Puran poli is a flatbread stuffed with sweet lentils and spiced with cardamom and nutmeg. This delicate and sweet-tasting snack is served with a side of ghee, an Indian clarified butter. Puran Poli is one of the most traditional foods to eat during Holi or any auspicious religious occasion.

Ingredients: 1 cup of flour, 1½ cup of sugar, ½ tsp cardamom powder, 1 pinch of salt, 4 tbsp milk, 2 tsp rice flour, 1½ cup of sweet split peas, ½ cup of ghee, ¼ cup of water, oil, and ½ tsp nutmeg powder

Instructions:

1. Take a glass bowl and mix together the flour and water. Knead it into a dough.
2. Cover and keep aside for 1 hour.
3. Take a pressure cooker and add the split peas (lentils) and water to it. Cook over a high flame.
4. Once the split peas are cooked and soft, strain the excess water and allow to cool.
5. In a pan, heat the split peas with the sugar and ghee. Cook until the mixture is soft and sticky.
6. Knead the dough again then and add salt, water, and oil.
7. Blend the split pea mixture and then add the cardamom powder and nutmeg powder.
8. Take a small piece of the dough and roll it into a flat circle. Cover the rolled dough with the split pea mixture. Then roll back into a ball with the dough on the outside and filling on the inside. Flatten again.
9. Heat ghee on a hot griddle then add in the puran poli.
10. Cook and keep pressing with a spatula until the bread has brown spots on both sides.

5. Besan Papdi

Besan papdi is a crispy and savory snack made with besan, which is also called chickpea flour or gram flour. This is a great healthy snack that is perfect when served with tea and is even gluten-free.

Ingredients: ½ cup of gram flour, ¼ cup of water, 2 tsp oil, ¼ tsp salt, 2 pinches turmeric powder, ¼ tsp red chili powder, 1 pinch of baking soda, and 300ml of oil for frying

Instructions:

1. Sieve the gram flour then add to a bowl and mix with water. Add in the oil and mix well.
2. Transfer the batter to a non-stick pan and boil on low heat for 5-7 minutes then let cool.
3. Mix in the salt, baking soda, red chili powder, and turmeric powder.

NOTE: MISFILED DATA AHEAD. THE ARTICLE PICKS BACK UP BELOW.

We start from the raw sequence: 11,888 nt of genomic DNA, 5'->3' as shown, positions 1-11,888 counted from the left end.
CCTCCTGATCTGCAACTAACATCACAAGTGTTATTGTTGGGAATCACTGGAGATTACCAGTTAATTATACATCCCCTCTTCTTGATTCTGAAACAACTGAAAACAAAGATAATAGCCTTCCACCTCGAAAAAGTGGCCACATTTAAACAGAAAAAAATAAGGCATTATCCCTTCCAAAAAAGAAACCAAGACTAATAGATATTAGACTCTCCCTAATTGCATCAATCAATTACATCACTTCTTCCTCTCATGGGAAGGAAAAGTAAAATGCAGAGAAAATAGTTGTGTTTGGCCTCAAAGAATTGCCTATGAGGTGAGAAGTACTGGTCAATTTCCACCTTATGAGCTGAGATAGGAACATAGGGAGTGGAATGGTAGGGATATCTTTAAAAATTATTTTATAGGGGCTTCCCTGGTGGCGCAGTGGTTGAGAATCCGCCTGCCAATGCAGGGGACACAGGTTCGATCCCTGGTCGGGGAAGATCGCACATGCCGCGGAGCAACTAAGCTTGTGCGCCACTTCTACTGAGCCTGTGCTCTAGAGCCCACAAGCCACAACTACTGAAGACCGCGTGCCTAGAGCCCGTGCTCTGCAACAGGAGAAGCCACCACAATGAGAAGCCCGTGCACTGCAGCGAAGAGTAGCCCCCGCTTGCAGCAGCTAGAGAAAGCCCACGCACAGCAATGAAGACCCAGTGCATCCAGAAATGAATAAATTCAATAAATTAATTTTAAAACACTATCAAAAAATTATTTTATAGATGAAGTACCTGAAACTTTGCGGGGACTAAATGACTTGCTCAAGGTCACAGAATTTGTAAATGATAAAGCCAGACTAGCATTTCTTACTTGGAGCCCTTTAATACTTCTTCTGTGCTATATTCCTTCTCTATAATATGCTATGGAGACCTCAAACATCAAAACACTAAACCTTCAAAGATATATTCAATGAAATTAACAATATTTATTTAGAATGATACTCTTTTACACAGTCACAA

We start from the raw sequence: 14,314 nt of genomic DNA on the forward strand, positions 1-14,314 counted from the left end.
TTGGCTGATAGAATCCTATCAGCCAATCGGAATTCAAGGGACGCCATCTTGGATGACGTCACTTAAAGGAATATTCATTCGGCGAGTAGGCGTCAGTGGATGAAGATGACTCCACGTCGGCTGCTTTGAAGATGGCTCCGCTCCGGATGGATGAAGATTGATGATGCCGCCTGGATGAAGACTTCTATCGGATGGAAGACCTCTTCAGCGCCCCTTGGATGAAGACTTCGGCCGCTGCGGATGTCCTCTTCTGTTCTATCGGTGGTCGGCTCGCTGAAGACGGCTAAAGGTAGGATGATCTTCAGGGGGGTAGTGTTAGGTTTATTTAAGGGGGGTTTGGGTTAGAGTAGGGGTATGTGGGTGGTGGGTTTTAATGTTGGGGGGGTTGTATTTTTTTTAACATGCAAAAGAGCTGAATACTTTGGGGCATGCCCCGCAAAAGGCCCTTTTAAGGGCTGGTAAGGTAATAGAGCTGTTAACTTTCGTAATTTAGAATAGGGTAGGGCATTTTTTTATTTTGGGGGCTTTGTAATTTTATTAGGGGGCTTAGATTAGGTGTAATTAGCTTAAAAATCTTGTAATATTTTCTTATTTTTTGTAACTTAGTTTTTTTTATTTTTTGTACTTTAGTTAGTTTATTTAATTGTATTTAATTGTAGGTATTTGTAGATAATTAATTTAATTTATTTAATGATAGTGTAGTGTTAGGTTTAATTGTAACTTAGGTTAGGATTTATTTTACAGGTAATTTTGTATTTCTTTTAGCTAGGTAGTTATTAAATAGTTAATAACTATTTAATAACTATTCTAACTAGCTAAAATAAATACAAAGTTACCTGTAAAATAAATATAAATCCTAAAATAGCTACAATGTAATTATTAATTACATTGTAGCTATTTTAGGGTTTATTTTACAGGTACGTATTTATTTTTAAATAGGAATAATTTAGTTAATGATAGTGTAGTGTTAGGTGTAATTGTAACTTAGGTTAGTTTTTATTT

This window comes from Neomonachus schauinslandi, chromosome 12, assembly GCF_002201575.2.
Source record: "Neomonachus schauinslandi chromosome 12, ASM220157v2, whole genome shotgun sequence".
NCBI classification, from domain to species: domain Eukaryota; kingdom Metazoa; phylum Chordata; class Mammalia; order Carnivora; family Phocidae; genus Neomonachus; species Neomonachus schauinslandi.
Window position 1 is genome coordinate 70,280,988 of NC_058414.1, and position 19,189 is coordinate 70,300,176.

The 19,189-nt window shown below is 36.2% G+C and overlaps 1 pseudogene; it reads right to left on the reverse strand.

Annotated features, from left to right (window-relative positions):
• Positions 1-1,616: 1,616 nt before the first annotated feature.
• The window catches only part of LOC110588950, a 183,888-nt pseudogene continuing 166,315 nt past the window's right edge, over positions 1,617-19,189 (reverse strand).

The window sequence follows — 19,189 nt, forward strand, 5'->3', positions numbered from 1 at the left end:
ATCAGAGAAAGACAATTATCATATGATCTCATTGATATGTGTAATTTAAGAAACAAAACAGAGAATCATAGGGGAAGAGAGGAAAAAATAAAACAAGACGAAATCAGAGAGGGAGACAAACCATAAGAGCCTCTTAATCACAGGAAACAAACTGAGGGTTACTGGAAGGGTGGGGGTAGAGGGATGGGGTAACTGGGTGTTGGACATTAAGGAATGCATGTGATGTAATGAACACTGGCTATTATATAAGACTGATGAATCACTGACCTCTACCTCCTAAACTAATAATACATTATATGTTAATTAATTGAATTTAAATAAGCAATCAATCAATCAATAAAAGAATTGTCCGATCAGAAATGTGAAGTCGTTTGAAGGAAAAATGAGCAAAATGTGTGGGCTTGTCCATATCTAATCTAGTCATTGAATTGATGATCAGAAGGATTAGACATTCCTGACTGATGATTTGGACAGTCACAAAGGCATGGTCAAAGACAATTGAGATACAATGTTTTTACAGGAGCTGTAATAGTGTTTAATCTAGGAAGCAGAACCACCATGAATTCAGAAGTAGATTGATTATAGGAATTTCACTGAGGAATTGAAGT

4. Divide the dough into several small balls and roll them out into flat circles.
5. Fry them in a wide skillet pan until lightly golden and crispy.
6. Drain them on paper towels and serve.

Top 5 Holi Sweets

Holi is incomplete without the presence of sweets to brighten up this colorful festival. Some of the best ones to try as a traveler include gujiya, barfi, kheer, ras malai, and malpua.

1. Gujiya

Gujiyas are sweet dumplings that are filled with a delightful khoya or a mixture made from evaporated milk and dried fruits. Gujiyas have a crispy outer layer that crunches when bit into and a sweet filling to surprise your senses.

Ingredients: 2 cups of refined flour, 1 cup of clarified butter (ghee), water, 1 cup of khoya, 1 cup of sugar, 1 tsp powdered green cardamom, 1 tbsp finely chopped almonds, 1 cup of sugar for the syrup, and 1 cup of water for the syrup

Instructions:

1. Pour the ghee into the flour and knead into a dough by adding water. Leave to rest for at least half an hour.
2. Saute the khoya over medium heat and mix in the sugar, cardamom, and almonds. Shape them into ovals.
3. Make balls from the dough and roll them out into flat circles.
4. >Place some filling in the dough and fold closed. Pinch the top edges to create folds.
5. Fry them in a hot skillet pan until golden brown on both sides.
6. Make the sugar syrup by heating the water and sugar.
7. Once the syrup is done, dip the gujiyas in it then let them dry on a plate.

2. Barfi

Barfi is a milk-based sweet made from condensed milk and sugar. The flavor of this dessert is often enhanced with fruits (such as mango or coconut), nuts (such as cashews, pistachios, or peanuts), and spices (such as cardamom or rose water). Barfis are a very popular Indian sweet that are eaten on most major holidays including Holi and Diwali.

Ingredients: 400g condensed milk, 8 cups of milk powder, 2 tbsp ghee, 1 cup of water, 1 tsp powdered green cardamom, 1 handful of pistachios, silver vark, and almonds

Instructions:

1. Take a large bowl and add in the milk powder and condensed milk to make a dough.
2. Once done, freeze the dough for 20 minutes.
3. Take out the dough then grate it into a bowl and set aside.
4. Heat the ghee in a pan then add in the grated dough and some water. Mix well then stir in the cardamom powder.
5. Cook until the water dries out and the mixture accumulates in the center of the pan.
6. Pour the mixture onto a cookie sheet and sprinkle pistachios on it.
7. Let the mixture cool and cut the barfi into desired shapes.
8. Garnish with silver vark and almonds

3. Phirni/Kheer